Since the onset of the COVID-19 pandemic, the importance of timely and equitable access to high-quality, evidence-based, and outcome-driven mental health treatment has reached an all-time high (Kumar & Nayar, 2021; Wind et al., 2020). The prevalence of mental health issues, including depression, anxiety, and general mental distress, has increased dramatically (Wu et al., 2021), particularly for individuals with a prior history of mental health issues (Sherman et al., 2020). Given the physical distancing measures and government-mandated lockdowns put in place to limit the spread of COVID-19, utilization of digital mental health services increased significantly to promote continuity and equitable access to care (Mosnaim et al., 2020). The types of mental health services offered through digital means are comprehensive, with most one-on-one care shifting to videoconferencing meetings or phone calls. Although telehealth services produce similar outcomes to in-person treatment (Krzyzaniak et al., 2021; Thomas et al., 2021), questions remain about whether a virtual setting is conducive to the development and maintenance of a strong therapeutic alliance between patients and providers (Simpson & Reid, 2014).

Therapeutic alliance, also referred to as the working alliance, the helping alliance, or simply the alliance, refers to the quality and collaborative aspects of the patient-provider relationship that may underlie the effectiveness of different therapeutic practices (Flückiger et al., 2018; Horvath et al., 2011). The alliance is characterized by several relationship qualities and facilitative conditions that help patients grow and heal in mental health treatment. These can include acceptance, empathetic understanding, openness, and a collaborative partnership (Agnew-Davies et al., 1998). In the original conceptualization of therapeutic alliance, Bordin (1979) specifically outlined three components that are important to the development of a strong relationship: agreement on therapeutic goals, agreement on therapeutic tasks, and a positive bond.

Agreement on therapeutic goals refers to the collaborative identification of the patient’s treatment goals that capture their primary struggles and match their presenting problem (Bordin, 1994). Agreement on therapeutic tasks refers to specific activities that patients will engage in to facilitate change and progress toward their goals. These should be set collaboratively and involve the tasks the partnership agrees need to be enacted in the service of positive change (Bordin, 1994). A positive bond covers several aspects of the interpersonal relationship between patients and providers. There are many ways to build this bond, such as listening empathetically, attending to boundaries, and encouraging mutual respect, which result in the patient feeling trust and confidence that the work with their provider will help them achieve their goals (Bordin, 1994). Some research on alliance in cognitive behavioral therapy suggests that the goal and task components represent one factor that is independent of the bonded relationship factor (Andrusyna et al., 2001). Therapeutic alliance is dynamic and may evolve over time as the patient and provider develop a shared sense of understanding and commitment to the patient’s goals (Luborsky, 1976).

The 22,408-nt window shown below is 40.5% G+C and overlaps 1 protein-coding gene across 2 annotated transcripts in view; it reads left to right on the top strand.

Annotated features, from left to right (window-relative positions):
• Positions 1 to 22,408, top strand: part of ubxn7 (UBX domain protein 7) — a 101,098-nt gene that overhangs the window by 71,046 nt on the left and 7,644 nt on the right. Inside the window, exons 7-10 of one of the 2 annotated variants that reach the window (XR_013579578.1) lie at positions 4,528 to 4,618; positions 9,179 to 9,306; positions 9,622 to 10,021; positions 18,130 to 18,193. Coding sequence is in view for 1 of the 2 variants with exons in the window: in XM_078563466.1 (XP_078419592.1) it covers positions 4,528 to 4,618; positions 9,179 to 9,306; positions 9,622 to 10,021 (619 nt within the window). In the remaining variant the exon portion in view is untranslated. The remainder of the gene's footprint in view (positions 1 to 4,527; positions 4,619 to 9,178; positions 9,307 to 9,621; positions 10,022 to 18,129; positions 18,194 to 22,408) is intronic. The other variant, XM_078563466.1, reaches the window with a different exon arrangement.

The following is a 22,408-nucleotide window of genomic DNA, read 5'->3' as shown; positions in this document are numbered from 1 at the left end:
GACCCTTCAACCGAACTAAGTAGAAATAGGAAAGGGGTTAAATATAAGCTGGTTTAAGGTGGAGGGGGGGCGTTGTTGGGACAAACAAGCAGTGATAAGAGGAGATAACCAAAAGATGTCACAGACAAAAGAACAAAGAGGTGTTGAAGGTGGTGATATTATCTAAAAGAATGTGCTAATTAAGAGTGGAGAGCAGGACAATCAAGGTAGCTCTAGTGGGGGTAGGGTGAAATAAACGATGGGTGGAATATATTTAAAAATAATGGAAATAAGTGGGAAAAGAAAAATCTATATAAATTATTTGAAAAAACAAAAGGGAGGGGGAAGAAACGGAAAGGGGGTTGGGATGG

Therapeutic alliance is a core mechanism for change and the most reliable predictor for both treatment outcomes and attrition (Horvath et al., 2011; Wampold & Imel, 2015). In in-person therapy settings, stronger alliance is linked to better mental health outcomes, such as improved psychological well-being (Alessi et al., 2019), decreased depression symptomatology (Arnow et al., 2013; Cameron et al., 2018; Klein et al., 2003; Laws et al., 2017), and decreased social anxiety symptomatology (Kivity et al., 2021). However, less is known about therapeutic alliance in videoconferencing settings, where the development of a strong bond may unfold differently when patients and providers are not physically in the same space.

The use of videoconferencing for delivering mental health treatment presents some challenges and opens new possibilities for creating a strong alliance. Some clinicians report difficulty judging non-verbal behavior (Thomas et al., 2021) and hold a belief that technological disruptions may be a barrier to developing rapport (Cowan et al., 2019; Morland et al., 2010). Collaboratively deciding on the client’s goals and the tasks to be accomplished may be more difficult because providers feel they cannot adequately “reach” clients or gather information via videoconferencing needed to agree, align, and form a consensus (Cataldo et al., 2021). Therapeutic presence, an important element for creating psychological and emotional safety (Geller & Porges, 2014), may also be challenging to establish online as providers cannot use their body and non-verbal cues (e.g., vocal tone, leaning forward, gesturing, soft facial features) or read their clients’ facial expressions as easily to communicate support (Geller, 2020).